6) And then you shoot on down to LA: You have to admit that Elon Musk has earned some cred when it comes to transportation. He’s co-founder of Tesla Motors–its Model S was just chosen Motor Trends’ “Car of the Year”–and founder of SpaceX–which last month flew the first commercial resupply mission to the International Space Station.
So when he talks about a transit system that he says could move people from San Francisco to Los Angeles in a half hour, you can’t dismiss him as someone who’s been munching on a bowl of crazy. Musk’s idea is something he calls “Hyperloop,” which he described as a cross between the Concorde and a railgun. Based on the few details he’s provided, it would be some kind of tube vehicle that would be able to leave as soon as you arrive and then get you to SF or LA in half the time a plane would take.
7) While you’re in the neighborhood: Airbnb started out as an online service that hooked up people looking for a place to sleep in another city or country with people willing to have strangers stay over. And it’s grown quickly–it has listings of 250,000 properties in 30,000 different cities around the world.
Now it’s taken a leap toward becoming more of a full-blown travel service by launching guides to the lesser-known neighborhoods where Airbnb clients are more likely to be staying. So far neighborhood guides have been rolled out in New York, Paris, London, San Francisco, Washington D.C., Berlin, and Rio de Janeiro.
8) What did you expect in Vegas, a milk store?: Given the location, this seems long overdue, but now an operation called the Liquor Library is open for business in Las Vegas’ McCarran Airport. It’s just as it sounds, a place where travelers can pick up beer, wine or booze–and not in some duty-free shop, but in a real live liquor convenience store that calls itself a library.
9) Surprise! There’s a Cracker Barrel in your future: Yes, we’d all like to be able to predict the future, but sometimes we’d settle for being able to know what’s off the next exit. That’s where mobile apps, such as Road Ninja, can make your life easier. It not only lets you know what’s up ahead, but you can also call ahead or read a restaurant review, although there’s only so much you can say about Denny’s Grand Slam.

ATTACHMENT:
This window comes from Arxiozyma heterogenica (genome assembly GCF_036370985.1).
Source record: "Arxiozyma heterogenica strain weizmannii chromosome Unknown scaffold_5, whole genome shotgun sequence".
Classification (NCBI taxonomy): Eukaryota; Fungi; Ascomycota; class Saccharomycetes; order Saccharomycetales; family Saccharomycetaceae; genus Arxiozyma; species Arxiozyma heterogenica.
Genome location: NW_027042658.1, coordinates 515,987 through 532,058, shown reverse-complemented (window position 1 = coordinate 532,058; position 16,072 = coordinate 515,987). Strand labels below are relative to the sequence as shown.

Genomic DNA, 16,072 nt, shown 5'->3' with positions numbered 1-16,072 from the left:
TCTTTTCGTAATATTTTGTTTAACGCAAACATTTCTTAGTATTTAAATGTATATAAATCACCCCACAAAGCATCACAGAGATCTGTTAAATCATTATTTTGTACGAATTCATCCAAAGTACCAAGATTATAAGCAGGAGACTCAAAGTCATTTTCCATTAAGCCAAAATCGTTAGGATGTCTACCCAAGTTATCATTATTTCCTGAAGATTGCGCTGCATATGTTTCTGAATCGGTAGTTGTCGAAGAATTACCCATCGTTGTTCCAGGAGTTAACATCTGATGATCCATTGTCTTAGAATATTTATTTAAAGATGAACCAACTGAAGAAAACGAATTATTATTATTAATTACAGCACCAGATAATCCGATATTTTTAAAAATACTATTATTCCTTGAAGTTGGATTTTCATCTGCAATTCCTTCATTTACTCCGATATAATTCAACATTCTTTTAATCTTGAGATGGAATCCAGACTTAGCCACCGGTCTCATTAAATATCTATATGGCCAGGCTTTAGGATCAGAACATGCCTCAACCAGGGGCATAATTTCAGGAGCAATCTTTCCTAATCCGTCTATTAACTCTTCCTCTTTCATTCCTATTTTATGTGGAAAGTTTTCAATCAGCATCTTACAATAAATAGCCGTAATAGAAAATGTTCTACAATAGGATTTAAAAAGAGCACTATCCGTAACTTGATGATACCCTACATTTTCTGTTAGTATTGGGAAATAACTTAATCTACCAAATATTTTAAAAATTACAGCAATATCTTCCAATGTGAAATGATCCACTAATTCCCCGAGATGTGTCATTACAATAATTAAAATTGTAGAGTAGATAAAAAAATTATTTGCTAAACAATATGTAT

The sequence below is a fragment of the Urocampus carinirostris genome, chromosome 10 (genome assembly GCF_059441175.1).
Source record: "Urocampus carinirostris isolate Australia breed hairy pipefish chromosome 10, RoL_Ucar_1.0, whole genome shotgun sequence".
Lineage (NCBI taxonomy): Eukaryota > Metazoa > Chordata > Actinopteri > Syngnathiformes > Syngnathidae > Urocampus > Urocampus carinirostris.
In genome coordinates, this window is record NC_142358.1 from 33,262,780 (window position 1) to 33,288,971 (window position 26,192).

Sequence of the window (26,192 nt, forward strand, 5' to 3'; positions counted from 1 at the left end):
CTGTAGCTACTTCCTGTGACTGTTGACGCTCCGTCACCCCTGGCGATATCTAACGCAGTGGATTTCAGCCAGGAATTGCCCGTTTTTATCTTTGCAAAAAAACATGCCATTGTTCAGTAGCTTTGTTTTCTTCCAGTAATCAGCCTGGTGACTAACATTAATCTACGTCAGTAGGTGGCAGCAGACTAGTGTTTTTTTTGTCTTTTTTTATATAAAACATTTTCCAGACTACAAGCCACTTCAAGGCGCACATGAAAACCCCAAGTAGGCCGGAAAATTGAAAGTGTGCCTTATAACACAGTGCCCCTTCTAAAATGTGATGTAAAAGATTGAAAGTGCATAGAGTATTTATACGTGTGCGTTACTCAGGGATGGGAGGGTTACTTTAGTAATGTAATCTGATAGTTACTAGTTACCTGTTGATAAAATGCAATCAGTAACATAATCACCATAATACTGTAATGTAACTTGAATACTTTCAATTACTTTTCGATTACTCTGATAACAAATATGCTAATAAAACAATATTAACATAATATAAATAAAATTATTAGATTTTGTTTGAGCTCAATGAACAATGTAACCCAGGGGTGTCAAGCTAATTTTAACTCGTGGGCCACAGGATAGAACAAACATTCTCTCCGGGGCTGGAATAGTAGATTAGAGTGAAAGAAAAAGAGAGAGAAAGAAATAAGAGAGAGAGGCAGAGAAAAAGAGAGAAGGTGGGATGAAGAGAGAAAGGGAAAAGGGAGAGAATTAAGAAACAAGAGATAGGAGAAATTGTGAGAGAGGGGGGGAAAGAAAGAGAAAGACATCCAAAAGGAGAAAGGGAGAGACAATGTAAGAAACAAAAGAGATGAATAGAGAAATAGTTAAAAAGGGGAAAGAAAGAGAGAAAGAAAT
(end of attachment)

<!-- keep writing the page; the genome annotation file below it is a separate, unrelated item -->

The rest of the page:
10) What, no free cocktails for the parents?: Early next year, Air Asia will start setting aside a kid-free zone on its flights. And now a California consulting firm, RKS Design, has gone even further by dreaming up how an all-family airline might work.
They’ve named it cAir and it would feature express check-in services, stroller rentals and play lounges to keep the kids amused. The seats would be arranged so parents would face their kids, bathrooms would be large enough for diaper changes, and sound curtains could be pulled around a noisy little tyke. A kid would even be able to pick out a toy to play with during the flight–which parents would have the opportunity to buy if they can’t wrench it from his hands.
For now, it’s only a concept–no one’s sure if you could actually make a business out of the idea.
Video bonus: The Hobbit opens soon and fittingly Air New Zealand has started airing safety videos featuring a few flight attendants who look like they took a detour from Middle Earth. Sit back and relax, my precious.
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October 15, 2012
The International Association of Police Chiefs held its convention in San Diego earlier this month and one of the booths drawing a lot of attention belonged to a California company called AeroVironment, Inc.